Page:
Director: Simon McQuoid
Cast: Lewis Tan, Jessica McNamee, Josh Lawson, Tadanobu Asano, Mehcad Brooks, Ludi Lin, Chin Han, Joe Taslim, Hiroyuki Sanada, Max Huang, Sisi Stringer, Matilda Kimber, Laura Brent
Runtime: 1 hr 50 mins
Rating: M18 (Strong Violence and Coarse Language)
Released By: Warner Bros
Opening Day: 8 April 2021
Synopsis: In "Mortal Kombat," MMA fighter Cole Young, accustomed to taking a beating for money, is unaware of his heritage-or why Outworld's Emperor Shang Tsung has sent his best warrior, Sub-Zero, an otherworldly Cryomancer, to hunt Cole down. Fearing for his family's safety, Cole goes in search of Sonya Blade at the direction of Jax, a Special Forces Major who bears the same strange dragon marking Cole was born with. Soon, he finds himself at the temple of Lord Raiden, an Elder God and the protector of Earthrealm, who grants sanctuary to those who bear the mark. Here, Cole trains with experienced warriors Liu Kang, Kung Lao and rogue mercenary Kano, as he prepares to stand with Earth's greatest champions against the enemies of Outworld in a high stakes battle for the universe. But will Cole be pushed hard enough to unlock his arcana-the immense power from within his soul-in time to save not only his family, but to stop Outworld once and for all?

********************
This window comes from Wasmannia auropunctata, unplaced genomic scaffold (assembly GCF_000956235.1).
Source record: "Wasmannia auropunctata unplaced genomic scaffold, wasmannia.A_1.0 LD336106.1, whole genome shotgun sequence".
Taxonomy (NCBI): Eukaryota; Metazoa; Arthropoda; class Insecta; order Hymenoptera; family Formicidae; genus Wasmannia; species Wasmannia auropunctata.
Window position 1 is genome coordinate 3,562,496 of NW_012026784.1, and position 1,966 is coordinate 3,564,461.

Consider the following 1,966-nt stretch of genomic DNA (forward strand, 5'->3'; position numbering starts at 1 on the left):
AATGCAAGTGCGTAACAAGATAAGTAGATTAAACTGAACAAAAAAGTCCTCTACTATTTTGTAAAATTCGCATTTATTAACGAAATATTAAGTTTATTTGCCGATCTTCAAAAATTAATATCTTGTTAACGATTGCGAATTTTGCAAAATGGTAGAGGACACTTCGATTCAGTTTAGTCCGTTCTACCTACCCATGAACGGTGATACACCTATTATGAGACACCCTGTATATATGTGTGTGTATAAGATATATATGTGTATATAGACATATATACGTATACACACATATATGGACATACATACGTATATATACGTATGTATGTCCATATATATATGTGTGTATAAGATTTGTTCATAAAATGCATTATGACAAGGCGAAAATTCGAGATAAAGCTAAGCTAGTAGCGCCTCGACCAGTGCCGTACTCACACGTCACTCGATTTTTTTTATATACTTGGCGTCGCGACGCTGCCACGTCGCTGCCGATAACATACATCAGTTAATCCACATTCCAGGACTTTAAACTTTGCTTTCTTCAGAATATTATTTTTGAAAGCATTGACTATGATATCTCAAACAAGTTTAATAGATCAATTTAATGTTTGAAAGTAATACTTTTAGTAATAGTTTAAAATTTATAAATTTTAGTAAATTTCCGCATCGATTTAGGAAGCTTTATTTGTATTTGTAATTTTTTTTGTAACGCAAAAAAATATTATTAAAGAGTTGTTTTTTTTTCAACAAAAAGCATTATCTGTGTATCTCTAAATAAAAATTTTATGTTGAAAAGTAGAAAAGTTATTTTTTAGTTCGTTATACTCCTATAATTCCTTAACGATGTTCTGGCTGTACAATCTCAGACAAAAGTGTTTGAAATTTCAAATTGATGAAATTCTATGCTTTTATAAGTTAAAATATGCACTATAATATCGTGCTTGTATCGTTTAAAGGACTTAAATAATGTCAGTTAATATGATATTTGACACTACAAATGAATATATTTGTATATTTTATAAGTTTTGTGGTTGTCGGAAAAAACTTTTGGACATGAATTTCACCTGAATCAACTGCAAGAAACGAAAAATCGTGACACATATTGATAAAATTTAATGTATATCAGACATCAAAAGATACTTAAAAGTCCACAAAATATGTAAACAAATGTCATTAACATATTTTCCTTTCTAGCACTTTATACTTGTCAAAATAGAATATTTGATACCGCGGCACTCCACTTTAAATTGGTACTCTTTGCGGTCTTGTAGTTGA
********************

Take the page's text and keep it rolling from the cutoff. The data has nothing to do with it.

Few video games have successfully leapt from console to screen, but thanks to Paul W.S. Anderson’s deft direction, ‘Mortal Kombat' counted among one of those which did. Alas, the same cannot be said of its subpar (not ‘Sub-Zero’) sequel ‘Annihilation’, which for the lack of a better word, annihilated any hopes of a feature film series (unlike say ‘Resident Evil’). So a reboot was probably the only way of resurrecting the franchise, with original studio New Line Cinema deciding to place its confidence in producer James Wan and his belief in first-time director Simon McQuoid.
Unlike Anderson’s 1995 original, this latest is decidedly a lot grittier and more violent. Aside from an arrogant, wise-cracking Kano (Josh Lawson), almost nothing else in the movie is played for laughs, such that the entire premise – of the Earthrealm and Outerworld; of fighters from each world meant to compete in a tournament that will determine the fate of the Earthrealm; and of lineages and ‘chosen ones’ – is handled with utter solemnity. While sincere, there is no disguising the campiness of the source material, and the fact that the movie refuses to acknowledge that fact renders it somewhat tone-deaf.
On the other hand, we’re sure fans and neophytes alike will cheer how gleefully it has embraced its source material’s sense of bloodletting – from heads being crushed, limbs being shredded, bodies cut in half from top to toe, and even hearts ripped out of their chests – so let that be fair warning for those who are more squeamish. To McQuoid’s credit, all that gore isn’t done in gloating fashion; rather, it is seamlessly integrated into the breathlessly choreographed action, just as how it would have felt like a natural part of the game itself.